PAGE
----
I wish I had read reviews before I read Shields' biography of one of my favorite authors. I do, as the previous reviewer warned, like Vonnegut less after reading. Call me a romantic, but there is an undertow of negativity throughout the book--perhaps Shields is angry with Vonnegut for dying before he could really get to know the man personally. Or maybe he is jealous of Vonnegut's success as a writer. The tone Shields creates through decidedly extensive research, is one of a whining, lackluster talent who manuevers and manipulates his persona and his writing to fit the current market. I find the book harsh. It literally leaves a bad taste in my mouth. I have no problem with one of my literary heroes having a dark side--you cannot read Vonnegut without experiencing his depression--or having feet of clay, but there is an unsettling meanstreak throughout this biography. I suggest you skip it, if you are as fond of Vonnegut as I.
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Shari Lynn, January 2, 2012 (view all comments by Shari Lynn)
Chronicles of a fascinating life and Vonnegut's journey to becoming a successful writer. I'm going to reread his books with new insight.
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Burton, January 1, 2012 (view all comments by Burton)
This is a book for Vonnegut fans. It details his life in terms of his psychological constructs, his proclivity toward slap stick humor, and, his angst in his need to be recognized and lack of accomplishments (until Slaughterhouse Five).

There were many revelations as to Vonnegut's failings. Much attention (neither salacious nor sanitized) is spent on his character flaws, of which there were many. He didn't love his children enough, he wasn't faithful to either of his wives or to the people who supported his literary career. Through it all, he chain-smokes Pall Malls for 60 years and, in the end, does not die of respiratory disease or cancer.

The book does a remarkable job given that the Shields was limited to the content of some 250 letters and interviews with Vonnegut's friends and acquaintances rather than one-on-one conversations with his subject, who died less than a month after the personal interviews began. The book's weakness is that there are so many details that one tends to get lost. It would be convenient if there were a time line that we could refer to, now and then, to help keep things in order.

One completes the biography, perhaps liking Vonnegut less, while understanding him a great deal more.



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Product Details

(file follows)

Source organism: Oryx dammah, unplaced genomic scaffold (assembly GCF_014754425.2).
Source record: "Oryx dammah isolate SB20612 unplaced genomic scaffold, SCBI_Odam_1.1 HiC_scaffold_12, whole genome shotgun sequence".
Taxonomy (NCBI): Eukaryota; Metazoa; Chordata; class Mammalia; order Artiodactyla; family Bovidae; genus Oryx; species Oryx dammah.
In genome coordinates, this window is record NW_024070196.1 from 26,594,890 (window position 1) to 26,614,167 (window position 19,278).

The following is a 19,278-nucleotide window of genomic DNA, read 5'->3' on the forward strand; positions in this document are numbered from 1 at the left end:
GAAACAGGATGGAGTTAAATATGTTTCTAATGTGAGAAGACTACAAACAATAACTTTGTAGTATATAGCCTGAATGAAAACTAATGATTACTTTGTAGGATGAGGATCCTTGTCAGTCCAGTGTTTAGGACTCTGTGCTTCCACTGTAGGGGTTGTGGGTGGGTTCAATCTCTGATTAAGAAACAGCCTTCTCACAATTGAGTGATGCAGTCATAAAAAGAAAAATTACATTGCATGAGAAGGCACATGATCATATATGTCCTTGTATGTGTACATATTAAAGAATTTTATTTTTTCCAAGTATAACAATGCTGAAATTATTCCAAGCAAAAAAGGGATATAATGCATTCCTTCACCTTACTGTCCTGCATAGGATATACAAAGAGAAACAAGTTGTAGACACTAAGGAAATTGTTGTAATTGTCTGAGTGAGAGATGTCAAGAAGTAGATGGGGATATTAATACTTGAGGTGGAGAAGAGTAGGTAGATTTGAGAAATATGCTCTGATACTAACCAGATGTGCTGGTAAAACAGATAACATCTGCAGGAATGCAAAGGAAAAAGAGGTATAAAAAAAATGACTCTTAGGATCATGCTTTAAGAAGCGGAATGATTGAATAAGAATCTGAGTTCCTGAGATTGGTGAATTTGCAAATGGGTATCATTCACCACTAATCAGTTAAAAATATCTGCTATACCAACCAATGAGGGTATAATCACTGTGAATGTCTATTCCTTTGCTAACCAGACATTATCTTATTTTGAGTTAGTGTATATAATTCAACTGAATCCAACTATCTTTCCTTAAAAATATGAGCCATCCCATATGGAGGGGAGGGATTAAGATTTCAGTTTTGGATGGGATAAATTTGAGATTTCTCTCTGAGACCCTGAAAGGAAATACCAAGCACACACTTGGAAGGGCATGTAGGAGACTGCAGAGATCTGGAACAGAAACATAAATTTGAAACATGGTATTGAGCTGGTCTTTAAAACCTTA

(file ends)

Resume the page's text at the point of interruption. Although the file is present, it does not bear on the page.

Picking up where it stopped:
ISBN:
9780805086935
Author:
Shields, Charles J
Publisher:
Henry Holt & Company
Author:
Shields, Charles J.
Subject:
Literary
Subject:
Biography-Literary
Edition Description:
Trade paper
Publication Date:
20111131
Binding:
HARDCOVER
Grade Level:
General/trade
Language:
English
Illustrations:
2 8-pg. inserts; tk bandw illustrations
Pages:
544
Dimensions:
8.25 x 5.5 in

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And So It Goes: Kurt Vonnegut: A Life Sale Hardcover
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Product details 544 pages Henry Holt & Company - English 9780805086935 Reviews:
"Publishers Weekly Review" by , "Vonnegut initially refused to grant an interview to Shields (author of the bestselling Mockingbird), but then relented, enabling Shields to meet him during the last months of his life. This first authorized biography probes both Vonnegut's creative struggles and family life, detailing his transition from 'the bowery of the book world' to counterculture icon. Shields delivers a vivid recreation of Vonnegut's ghastly WWII experiences as a POW during the Dresden firebombing that became the basis for Slaughterhouse-Five; the novel brought him overnight fame when it was serialized in Ramparts magazine and then published in a month when 453 Americans were killed in Vietnam. Tragedies and triumphs are contrasted throughout, along with an adroit literary analysis that highlights obscure or overlooked influences on Vonnegut: Ambrose Bierce, Céline, Robert Coover's metafiction, and Paul Rhymer, who scripted radio's Vic and Sade. With access to more than 1,500 letters, Shields conducted hundreds of interviews to produce this engrossing, definitive biography. It arrives during a year of renewed interest in Vonnegut, such as this year's Library of America's Kurt Vonnegut: Novels & Stories 1963 — 1973, and Gregory D. Sumner's Unstuck in Time: A Journey Through Kurt Vonnegut's Life and Novels, also due in Nov. (Nov.)" Publishers Weekly (Starred Review) Copyright PWxyz, LLC. All rights reserved.
"Synopsis" by ,

From the author of Mockingbird—the first authoritative biography of Kurt Vonnegut Jr., a writer who forever altered American literature

In 2006, Charles Shields reached out to Kurt Vonnegut in a letter asking for his endorsement for a planned biography. The first response was no ("A most respectful demurring by me for the excellent writer Charles J. Shields, who offered to be my biographer"). Unwilling to take no for an answer, propelled by a passion for his subject, and already deep into his research, Shields wrote again and this time, to his delight, the answer came back: "O.K." For the next year—a year that ended up being Vonnegut's last—Shields had unprecedented access to Vonnegut and his letters.

While millions know Vonnegut as a counterculture guru, antiwar activist, and satirist of American culture, few outside his closest friends and family knew the full arc of his extraordinary life. And So It Goes changes that, painting the portrait of a man who made friends easily but always felt lonely, sold millions of books but never felt appreciated, and described himself as a humanist but fought with humanity at large. As a former public relations man, Vonnegut crafted his image carefully—the avuncular, curly-haired humorist—though he admitted, "I myself am a work of fiction."

The extremely wide and overwhelmingly positive review coverage for And So It Goes has been nothing less than extraordinary and confirm it as the definitive biography of Kurt Vonnegut.